I'm using a i5-3210M. (2 cores, with HT (so appears as 4 to many things)). Ran fine. First stage (finding departures) used 25% CPU: i.e. single-core. It also triggered turbo boost mode (pushed CPU speed above nominal maximum). Second stage (particle swarm) used both cores (50% CPU, because of hyperthreading). Interestingly, turbo mode was still engaged.

Can you tweak this to include the possibility of long burn times? So for things like ion probes, where they take several orbits to do much of anything?

Noted, thanks for the trial run.

Sadly, the tweak you're asking for is really more of a major overhaul of the code. The lambert solver I'm using assumes instantaneous delta-v. To correctly model "long" burns, I would have to write an orbit propagator to model the thrust correctly. That is a huge task and not one I'm looking to take on at the moment.

In the mean time, here's how I would deal with the problem.

1) Compute a two burn solution.

2) Get as far along the first burn as you can.

3) Note the post-burn orbit and recompute a new optimal two-burn solution.

4) Execute new burn plan.

5) Repeat until you get the orbit you want.

This method ensures that your execution errors are accounted for and corrected while allowing for multiple burns to take place. Sometimes it's all about working within the limits of the tool you have. :)

Also, looks great!

Thanks, means a lot! :)


Hey Wingnut, I have good news...

096n0oZ.png

Consider it included for 0.7.

Edited by Arrowstar

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Alright guys,

I've fixed up a bunch of the bugs and suggestions you all have had provided. Thanks! I've compiled all this into the v0.7 prerelease 2. Since this version has so many large changes, if I could ask you guys to take another look and see if anything has been left out or any bugs have surfaced, that'd be great.

Here's the updated ZIP file.

Same deal, just the EXE and no source or license. All of that will come with the formal 0.7 release. If all goes well, that will be tomorrow. :)

Please let me know what you think. Thanks for all your help, guys! You rock. :)

Edited by Arrowstar

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Hey Wingnut, I have good news...

That's good news Arrowstar.

I've run the Kerbin-Eve-Moho flyby scenario with the KSPTOTv7prerelease2:

Calculating the initial positions took 2:40 minutes

The Particle swarm optimization took 3:55 minutes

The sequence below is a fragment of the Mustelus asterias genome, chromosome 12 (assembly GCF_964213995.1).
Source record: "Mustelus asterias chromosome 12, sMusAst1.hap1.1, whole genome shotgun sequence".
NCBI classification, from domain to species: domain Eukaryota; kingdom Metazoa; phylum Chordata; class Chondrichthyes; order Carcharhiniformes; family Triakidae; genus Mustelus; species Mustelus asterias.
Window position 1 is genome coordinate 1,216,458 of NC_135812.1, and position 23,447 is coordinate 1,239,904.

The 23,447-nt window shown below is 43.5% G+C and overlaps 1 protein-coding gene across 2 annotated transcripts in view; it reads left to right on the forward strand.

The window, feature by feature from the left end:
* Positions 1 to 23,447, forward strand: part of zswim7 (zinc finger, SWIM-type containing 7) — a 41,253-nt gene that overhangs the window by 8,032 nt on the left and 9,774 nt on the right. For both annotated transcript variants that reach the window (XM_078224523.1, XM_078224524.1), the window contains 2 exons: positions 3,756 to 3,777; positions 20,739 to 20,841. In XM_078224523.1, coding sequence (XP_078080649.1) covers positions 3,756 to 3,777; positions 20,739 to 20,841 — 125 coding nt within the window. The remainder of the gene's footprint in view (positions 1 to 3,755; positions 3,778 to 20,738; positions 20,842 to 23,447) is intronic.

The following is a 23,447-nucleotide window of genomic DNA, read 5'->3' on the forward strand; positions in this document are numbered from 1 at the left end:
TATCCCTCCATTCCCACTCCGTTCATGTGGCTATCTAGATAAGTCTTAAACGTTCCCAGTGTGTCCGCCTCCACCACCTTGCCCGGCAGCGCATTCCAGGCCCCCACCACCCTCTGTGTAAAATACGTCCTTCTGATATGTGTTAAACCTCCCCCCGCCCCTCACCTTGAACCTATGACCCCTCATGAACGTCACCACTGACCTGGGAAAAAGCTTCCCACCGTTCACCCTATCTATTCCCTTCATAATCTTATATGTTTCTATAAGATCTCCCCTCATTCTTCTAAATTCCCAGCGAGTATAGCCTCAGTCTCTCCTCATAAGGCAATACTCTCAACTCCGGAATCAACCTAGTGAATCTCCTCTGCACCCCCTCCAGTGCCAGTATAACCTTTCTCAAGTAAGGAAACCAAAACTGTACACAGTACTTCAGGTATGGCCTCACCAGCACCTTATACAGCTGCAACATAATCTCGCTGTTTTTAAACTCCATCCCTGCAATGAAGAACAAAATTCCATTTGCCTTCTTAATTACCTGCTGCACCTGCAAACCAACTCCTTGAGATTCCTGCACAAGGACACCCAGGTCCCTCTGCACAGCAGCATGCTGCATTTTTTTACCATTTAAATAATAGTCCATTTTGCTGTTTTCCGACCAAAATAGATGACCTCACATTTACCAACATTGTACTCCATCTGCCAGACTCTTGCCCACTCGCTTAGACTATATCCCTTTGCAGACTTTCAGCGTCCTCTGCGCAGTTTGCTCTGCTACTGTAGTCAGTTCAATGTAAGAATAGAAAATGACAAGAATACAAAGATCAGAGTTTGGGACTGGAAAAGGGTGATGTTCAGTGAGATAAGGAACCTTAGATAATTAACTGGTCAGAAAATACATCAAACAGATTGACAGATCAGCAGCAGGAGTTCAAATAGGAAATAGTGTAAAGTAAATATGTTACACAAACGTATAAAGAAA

This is a screenshot of my resource monitor during the first third of the Particle swarm optimization:

wOGJT6z.png

The CPU usage was between 24 and 27% during the initial positions calculation.

The CPU usage during the Particle swarm optimization was fluctuating between 26 and ~65%.

Output:

Hyperbolic Departure & Flyby Orbits:

Hyperbolic Departure Orbit from Kerbin
---------------------------------------------
Semi-major Axis = -2753.593 km
Eccentricity = 1.2905
Inclination = 7.675 deg
Right Ascension of AN = 236.603 deg
Argument of Periapse = 0.000 deg
---------------------------------------------
Inbound Hyperbolic Flyby Orbit to Eve
---------------------------------------------
Semi-major Axis = -1455.331 km
Eccentricity = 2.7298
Inclination = 166.920 deg
Right Ascension of AN = 244.223 deg
Argument of Periapse = 169.668 deg
Periapse Radius = 2517.403 km
---------------------------------------------
Outbound Hyperbolic Flyby Orbit from Eve
---------------------------------------------
Semi-major Axis = -1455.330 km
Eccentricity = 2.7298
Inclination = 166.920 deg
Right Ascension of AN = 244.223 deg
Argument of Periapse = 169.668 deg
Periapse Radius = 2517.403 km

Sun-Centric Transfer Orbit:

Phase 1 Transfer Orbit (Kerbin -> Eve)
---------------------------------------------
Semi-major Axis = 11073006.720 km
Eccentricity = 0.2282
Inclination = 0.672 deg
Right Ascension of AN = 107.217 deg
Argument of Periapse = 180.202 deg
Kerbin Depart True Anomaly = 179.798 deg
Eve Arrive True Anomaly = 70.070 deg
---------------------------------------------
Phase 2 Transfer Orbit (Eve -> Moho)
---------------------------------------------
Semi-major Axis = 8191378.476 km
Eccentricity = 0.26514
Inclination = 0.949 deg
Right Ascension of AN = 135.733 deg
Argument of Periapse = 76.445 deg
Eve Depart True Anomaly = 145.315 deg
Moho Arrive True Anomaly = 30.400 deg
---------------------------------------------
Departure Date = Year 5, Day 223 20:25:29.912
(145398329.912 sec UT)
Flyby Date = Year 5, Day 273 06:31:29.541
(149668289.541 sec UT)
Arrival Date = Year 5, Day 308 05:00:39.870
(152686839.870 sec UT)

DV Maneuver Information:

Burn Information to Depart Kerbin
---------------------------------------------
Total Delta-V = 1.13291 km/s
Prograde Delta-V = 1050.30975 m/s
Radial Delta-V = -0.00000 m/s
Orbit Normal Delta-V = 424.66546 m/s
---------------------
Departure True Anomaly = 236.60284 deg
Departure Time Past Peri. = 1572.34027 sec
Departure Time Before Peri. = 820.03384 sec
---------------------------------------------
Burn Information to Depart Eve
---------------------------------------------
Total Delta-V = 0.00000 km/s
Prograde Delta-V = 0.00060 m/s
Radial Delta-V = -0.00001 m/s
Orbit Normal Delta-V = 0.00000 m/s
---------------------
Departure True Anomaly = 0.00000 deg
Departure Time Past Peri. = 0.00000 sec
Departure Time Before Peri. = 0.00000 sec

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I just tried this Kerbin->Eve->Moho transfer.

I started with 200666 m orbit. Then i entered into mechjeb node those values:

Prograde Delta-V = 1050.30975 m/s

Radial Delta-V = -0.00000 m/s